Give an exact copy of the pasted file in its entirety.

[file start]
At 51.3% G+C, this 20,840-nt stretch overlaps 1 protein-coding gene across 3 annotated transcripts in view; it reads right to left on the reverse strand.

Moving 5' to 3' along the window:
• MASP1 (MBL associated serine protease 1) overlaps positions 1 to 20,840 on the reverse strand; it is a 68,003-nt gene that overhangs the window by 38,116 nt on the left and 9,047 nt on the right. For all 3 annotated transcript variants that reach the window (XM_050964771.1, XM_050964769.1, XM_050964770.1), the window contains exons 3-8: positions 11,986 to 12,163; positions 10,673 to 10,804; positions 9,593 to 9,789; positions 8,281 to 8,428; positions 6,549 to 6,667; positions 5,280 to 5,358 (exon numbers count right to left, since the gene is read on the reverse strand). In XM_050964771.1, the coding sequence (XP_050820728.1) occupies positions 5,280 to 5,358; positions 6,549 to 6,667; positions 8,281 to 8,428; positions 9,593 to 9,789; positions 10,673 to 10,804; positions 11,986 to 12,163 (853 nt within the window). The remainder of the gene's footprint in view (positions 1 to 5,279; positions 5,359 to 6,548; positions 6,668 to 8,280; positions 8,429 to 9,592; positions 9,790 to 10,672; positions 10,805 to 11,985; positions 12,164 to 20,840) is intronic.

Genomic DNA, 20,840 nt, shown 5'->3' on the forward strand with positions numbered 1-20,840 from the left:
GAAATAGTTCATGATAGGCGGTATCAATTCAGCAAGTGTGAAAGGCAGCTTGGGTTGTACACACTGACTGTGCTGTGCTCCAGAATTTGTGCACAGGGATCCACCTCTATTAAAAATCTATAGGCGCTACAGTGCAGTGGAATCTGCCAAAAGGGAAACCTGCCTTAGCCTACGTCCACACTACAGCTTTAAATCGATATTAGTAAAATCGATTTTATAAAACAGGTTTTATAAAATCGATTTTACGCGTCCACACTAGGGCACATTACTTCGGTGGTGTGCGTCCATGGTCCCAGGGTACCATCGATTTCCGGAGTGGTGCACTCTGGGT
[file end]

At 51.3% G+C, this 20,840-nt stretch overlaps 1 protein-coding gene across 3 annotated transcripts in view; it reads right to left on the reverse strand.

Moving 5' to 3' along the window:
• MASP1 (MBL associated serine protease 1) overlaps positions 1 to 20,840 on the reverse strand; it is a 68,003-nt gene that overhangs the window by 38,116 nt on the left and 9,047 nt on the right. For all 3 annotated transcript variants that reach the window (XM_050964771.1, XM_050964769.1, XM_050964770.1), the window contains exons 3-8: positions 11,986 to 12,163; positions 10,673 to 10,804; positions 9,593 to 9,789; positions 8,281 to 8,428; positions 6,549 to 6,667; positions 5,280 to 5,358 (exon numbers count right to left, since the gene is read on the reverse strand). In XM_050964771.1, the coding sequence (XP_050820728.1) occupies positions 5,280 to 5,358; positions 6,549 to 6,667; positions 8,281 to 8,428; positions 9,593 to 9,789; positions 10,673 to 10,804; positions 11,986 to 12,163 (853 nt within the window). The remainder of the gene's footprint in view (positions 1 to 5,279; positions 5,359 to 6,548; positions 6,668 to 8,280; positions 8,429 to 9,592; positions 9,790 to 10,672; positions 10,805 to 11,985; positions 12,164 to 20,840) is intronic.

Genomic DNA, 20,840 nt, shown 5'->3' on the forward strand with positions numbered 1-20,840 from the left:
GAAATAGTTCATGATAGGCGGTATCAATTCAGCAAGTGTGAAAGGCAGCTTGGGTTGTACACACTGACTGTGCTGTGCTCCAGAATTTGTGCACAGGGATCCACCTCTATTAAAAATCTATAGGCGCTACAGTGCAGTGGAATCTGCCAAAAGGGAAACCTGCCTTAGCCTACGTCCACACTACAGCTTTAAATCGATATTAGTAAAATCGATTTTATAAAACAGGTTTTATAAAATCGATTTTACGCGTCCACACTAGGGCACATTACTTCGGTGGTGTGCGTCCATGGTCCCAGGGTACCATCGATTTCCGGAGTGGTGCACTCTGGGT